Rationalising the 323 GTX, part 7: the rocker cover

This was my rocker cover.

I picked it up from my engine builder when I delivered the turbo.

I shouldn't really file it under the "Rationalising" series. My rocker cover needed a new gasket and then would have continued to last forever, because they don't wear out. There was nothing to rationalise; it was neither badly modified nor badly designed. What it also was not, as even the indifferent will notice, was pretty.

Here is one that is pretty:

That's not mine; it is one beautifully restored by 80s Hero. I could have done exactly the same thing with mine, but the one above is perfect. Because it has been done perfectly, I can't do better than it, so instead I would have to do something completely different. I had an idea which I did not know would work or not, but if it worked as well as it did in my head it would be awesome.

But before I could do any of that, I had to remove nearly four decades of corrosion, flaky paint, and overcooked oil from it. Half a gallon of old petrol, some oven cleaner and a pressure washer got it back to this...

...then paint stripper, wire brushes, Brillo pads, and arms got it to bare metal.

I could have had this vapour blasted instead of cleaning it myself, manually. I didn't mostly because I started this a few days before Christmas when everything was closed, and partly because I started this a few days before Christmas and needed something to keep me out of trouble in my time off. But I happen to like that this preserves some of the "texture" of the aluminium. Other people have done the ultra-shiny mirror-finish engine bay to perfection; again, because I can't beat that, I have to do something different instead.

After all that, the underside didn't look quite so toxic either.

Back to the plan that was in my head! That plan was to mask off everything but the raised parts, spray those black, then unmask it and clear-coat both the painted and unpainted parts. For the fine bits of masking, I tested with 4mm and 5mm Hobby 2000 tape, which is designed for scale modellers. I figured they really like sharp lines in that world, but to be sure that it would work with the paint I was using I did a test on a sheet of clean brand-new steel plate I had kicking around.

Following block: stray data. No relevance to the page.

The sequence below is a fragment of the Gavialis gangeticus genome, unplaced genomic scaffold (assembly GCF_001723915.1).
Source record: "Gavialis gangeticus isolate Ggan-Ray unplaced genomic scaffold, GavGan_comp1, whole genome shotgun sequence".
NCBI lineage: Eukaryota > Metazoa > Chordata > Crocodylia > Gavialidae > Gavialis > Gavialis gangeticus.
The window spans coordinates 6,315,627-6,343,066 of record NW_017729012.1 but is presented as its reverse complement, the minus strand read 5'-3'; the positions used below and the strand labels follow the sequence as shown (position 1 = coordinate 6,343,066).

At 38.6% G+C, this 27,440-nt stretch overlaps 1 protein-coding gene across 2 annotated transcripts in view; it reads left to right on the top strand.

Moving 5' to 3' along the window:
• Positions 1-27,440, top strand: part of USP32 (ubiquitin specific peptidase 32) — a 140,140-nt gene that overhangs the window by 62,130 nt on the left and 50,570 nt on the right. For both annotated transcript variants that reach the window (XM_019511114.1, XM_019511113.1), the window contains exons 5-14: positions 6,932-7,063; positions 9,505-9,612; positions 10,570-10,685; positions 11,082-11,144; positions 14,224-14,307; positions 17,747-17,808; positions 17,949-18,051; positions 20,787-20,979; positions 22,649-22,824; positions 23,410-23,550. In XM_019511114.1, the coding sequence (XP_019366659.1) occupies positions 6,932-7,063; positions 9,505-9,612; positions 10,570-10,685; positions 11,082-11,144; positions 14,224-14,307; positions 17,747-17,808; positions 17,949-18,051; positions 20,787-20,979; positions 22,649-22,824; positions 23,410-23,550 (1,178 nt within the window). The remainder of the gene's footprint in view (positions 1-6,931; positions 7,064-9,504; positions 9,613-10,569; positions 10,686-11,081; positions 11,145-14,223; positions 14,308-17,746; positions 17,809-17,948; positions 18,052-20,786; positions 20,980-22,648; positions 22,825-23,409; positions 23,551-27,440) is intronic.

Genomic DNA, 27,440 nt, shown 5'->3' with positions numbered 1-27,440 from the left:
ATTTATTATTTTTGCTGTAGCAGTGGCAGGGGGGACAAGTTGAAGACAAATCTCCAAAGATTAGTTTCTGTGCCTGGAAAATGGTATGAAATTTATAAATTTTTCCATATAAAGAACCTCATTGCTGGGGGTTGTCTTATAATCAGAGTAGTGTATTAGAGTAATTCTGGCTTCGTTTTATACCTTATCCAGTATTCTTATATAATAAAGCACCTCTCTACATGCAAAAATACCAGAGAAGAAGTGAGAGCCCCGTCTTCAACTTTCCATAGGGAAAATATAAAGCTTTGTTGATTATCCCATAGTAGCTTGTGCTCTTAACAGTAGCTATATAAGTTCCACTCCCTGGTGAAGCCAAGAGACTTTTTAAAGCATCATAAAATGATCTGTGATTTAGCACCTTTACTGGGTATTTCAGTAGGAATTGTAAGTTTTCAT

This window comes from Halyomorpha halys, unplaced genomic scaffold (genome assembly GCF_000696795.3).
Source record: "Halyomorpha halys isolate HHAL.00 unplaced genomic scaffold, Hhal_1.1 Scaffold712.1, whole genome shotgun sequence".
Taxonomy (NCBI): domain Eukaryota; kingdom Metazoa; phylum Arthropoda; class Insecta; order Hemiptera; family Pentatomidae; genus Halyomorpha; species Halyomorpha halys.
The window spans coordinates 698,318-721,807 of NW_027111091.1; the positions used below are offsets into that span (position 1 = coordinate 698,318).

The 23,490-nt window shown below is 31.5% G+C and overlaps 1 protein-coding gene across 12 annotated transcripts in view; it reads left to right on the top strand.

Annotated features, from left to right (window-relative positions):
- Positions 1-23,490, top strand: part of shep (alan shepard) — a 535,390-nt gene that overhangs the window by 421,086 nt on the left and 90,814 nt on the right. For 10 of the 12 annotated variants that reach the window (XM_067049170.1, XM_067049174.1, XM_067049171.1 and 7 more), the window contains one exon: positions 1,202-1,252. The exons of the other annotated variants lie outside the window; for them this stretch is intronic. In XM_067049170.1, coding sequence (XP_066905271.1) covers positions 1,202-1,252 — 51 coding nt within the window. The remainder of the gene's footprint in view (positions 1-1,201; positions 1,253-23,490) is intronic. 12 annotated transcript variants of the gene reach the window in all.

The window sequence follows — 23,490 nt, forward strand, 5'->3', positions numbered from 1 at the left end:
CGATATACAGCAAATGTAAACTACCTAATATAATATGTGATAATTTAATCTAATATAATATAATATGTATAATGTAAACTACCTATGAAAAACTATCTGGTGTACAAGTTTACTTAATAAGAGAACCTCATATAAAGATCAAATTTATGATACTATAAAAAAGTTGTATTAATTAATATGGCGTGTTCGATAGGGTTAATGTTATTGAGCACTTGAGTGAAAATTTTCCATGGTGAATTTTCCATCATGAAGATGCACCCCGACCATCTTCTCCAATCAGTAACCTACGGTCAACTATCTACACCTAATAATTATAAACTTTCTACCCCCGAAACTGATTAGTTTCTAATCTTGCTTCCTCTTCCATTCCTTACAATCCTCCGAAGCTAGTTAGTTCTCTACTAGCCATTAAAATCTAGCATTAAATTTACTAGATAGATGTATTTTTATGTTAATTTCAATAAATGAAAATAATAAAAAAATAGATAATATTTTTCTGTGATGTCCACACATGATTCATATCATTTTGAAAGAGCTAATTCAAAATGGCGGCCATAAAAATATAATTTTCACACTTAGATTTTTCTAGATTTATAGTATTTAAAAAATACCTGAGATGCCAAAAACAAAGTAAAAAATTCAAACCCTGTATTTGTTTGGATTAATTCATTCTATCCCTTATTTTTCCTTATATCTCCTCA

Nice; that's sharp enough that the texture of the rocker cover is my limitation. And with that giving me confidence in the plan, I masked it up...

...then gave it a couple of coats of Jenolite matt BBQ paint, as previously seen on my heat shield. I didn't use this paint for its temperature-resistant properties; if it ever got close to 650 C at the rocker cover I would have bigger things to worry about than my paint coming off, such as my engine being violently on fire. Rather, that was the matt black paint which I had kicking around, so I used it.

That required baking (in the big BBQ this time round) to make it cure, and then I lacquered it with Jenolite clear coat. Which I'm not going to show you yet!

Originally, as you can on 80s Hero's beautiful rocker cover, the lettering would be red. I actually did this on the first iteration of the rocker cover (never believe that I get stuff right the first time), and I didn't like it. Instead, I decided on something more subtle, which was to paint in the letters in a slightly different black to make it recede a little.